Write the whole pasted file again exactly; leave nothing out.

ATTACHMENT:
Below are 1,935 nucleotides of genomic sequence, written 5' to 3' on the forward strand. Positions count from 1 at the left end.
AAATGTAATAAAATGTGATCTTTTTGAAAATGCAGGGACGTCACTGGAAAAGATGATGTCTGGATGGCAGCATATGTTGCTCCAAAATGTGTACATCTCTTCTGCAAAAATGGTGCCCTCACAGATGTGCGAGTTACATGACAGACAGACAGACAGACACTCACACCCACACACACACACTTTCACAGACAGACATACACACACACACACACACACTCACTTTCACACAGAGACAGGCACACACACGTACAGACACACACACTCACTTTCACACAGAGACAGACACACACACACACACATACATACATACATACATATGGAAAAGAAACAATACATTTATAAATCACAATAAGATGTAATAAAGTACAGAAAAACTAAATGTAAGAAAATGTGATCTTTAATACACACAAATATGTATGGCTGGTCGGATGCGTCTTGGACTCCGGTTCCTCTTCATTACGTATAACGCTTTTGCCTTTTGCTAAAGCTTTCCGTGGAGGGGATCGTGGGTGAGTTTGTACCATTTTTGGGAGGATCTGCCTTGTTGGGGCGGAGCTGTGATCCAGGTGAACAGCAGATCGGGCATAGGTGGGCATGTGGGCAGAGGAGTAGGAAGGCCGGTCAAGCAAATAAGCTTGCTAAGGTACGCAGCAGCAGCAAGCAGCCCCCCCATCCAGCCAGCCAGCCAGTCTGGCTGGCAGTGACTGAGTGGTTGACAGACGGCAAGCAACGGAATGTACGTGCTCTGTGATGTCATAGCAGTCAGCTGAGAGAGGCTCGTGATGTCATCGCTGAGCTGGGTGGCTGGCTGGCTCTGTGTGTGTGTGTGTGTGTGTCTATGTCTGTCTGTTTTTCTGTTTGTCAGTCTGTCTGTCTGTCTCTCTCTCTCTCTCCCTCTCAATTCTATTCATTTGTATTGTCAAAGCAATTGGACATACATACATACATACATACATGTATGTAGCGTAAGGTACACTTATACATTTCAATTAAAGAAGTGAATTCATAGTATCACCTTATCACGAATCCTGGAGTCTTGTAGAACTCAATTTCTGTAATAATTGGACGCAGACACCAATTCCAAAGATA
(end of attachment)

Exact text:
Below are 1,935 nucleotides of genomic sequence, written 5' to 3' on the forward strand. Positions count from 1 at the left end.
AAATGTAATAAAATGTGATCTTTTTGAAAATGCAGGGACGTCACTGGAAAAGATGATGTCTGGATGGCAGCATATGTTGCTCCAAAATGTGTACATCTCTTCTGCAAAAATGGTGCCCTCACAGATGTGCGAGTTACATGACAGACAGACAGACAGACACTCACACCCACACACACACACTTTCACAGACAGACATACACACACACACACACACACTCACTTTCACACAGAGACAGGCACACACACGTACAGACACACACACTCACTTTCACACAGAGACAGACACACACACACACACATACATACATACATACATATGGAAAAGAAACAATACATTTATAAATCACAATAAGATGTAATAAAGTACAGAAAAACTAAATGTAAGAAAATGTGATCTTTAATACACACAAATATGTATGGCTGGTCGGATGCGTCTTGGACTCCGGTTCCTCTTCATTACGTATAACGCTTTTGCCTTTTGCTAAAGCTTTCCGTGGAGGGGATCGTGGGTGAGTTTGTACCATTTTTGGGAGGATCTGCCTTGTTGGGGCGGAGCTGTGATCCAGGTGAACAGCAGATCGGGCATAGGTGGGCATGTGGGCAGAGGAGTAGGAAGGCCGGTCAAGCAAATAAGCTTGCTAAGGTACGCAGCAGCAGCAAGCAGCCCCCCCATCCAGCCAGCCAGCCAGTCTGGCTGGCAGTGACTGAGTGGTTGACAGACGGCAAGCAACGGAATGTACGTGCTCTGTGATGTCATAGCAGTCAGCTGAGAGAGGCTCGTGATGTCATCGCTGAGCTGGGTGGCTGGCTGGCTCTGTGTGTGTGTGTGTGTGTGTCTATGTCTGTCTGTTTTTCTGTTTGTCAGTCTGTCTGTCTGTCTCTCTCTCTCTCTCCCTCTCAATTCTATTCATTTGTATTGTCAAAGCAATTGGACATACATACATACATACATACATGTATGTAGCGTAAGGTACACTTATACATTTCAATTAAAGAAGTGAATTCATAGTATCACCTTATCACGAATCCTGGAGTCTTGTAGAACTCAATTTCTGTAATAATTGGACGCAGACACCAATTCCAAAGATA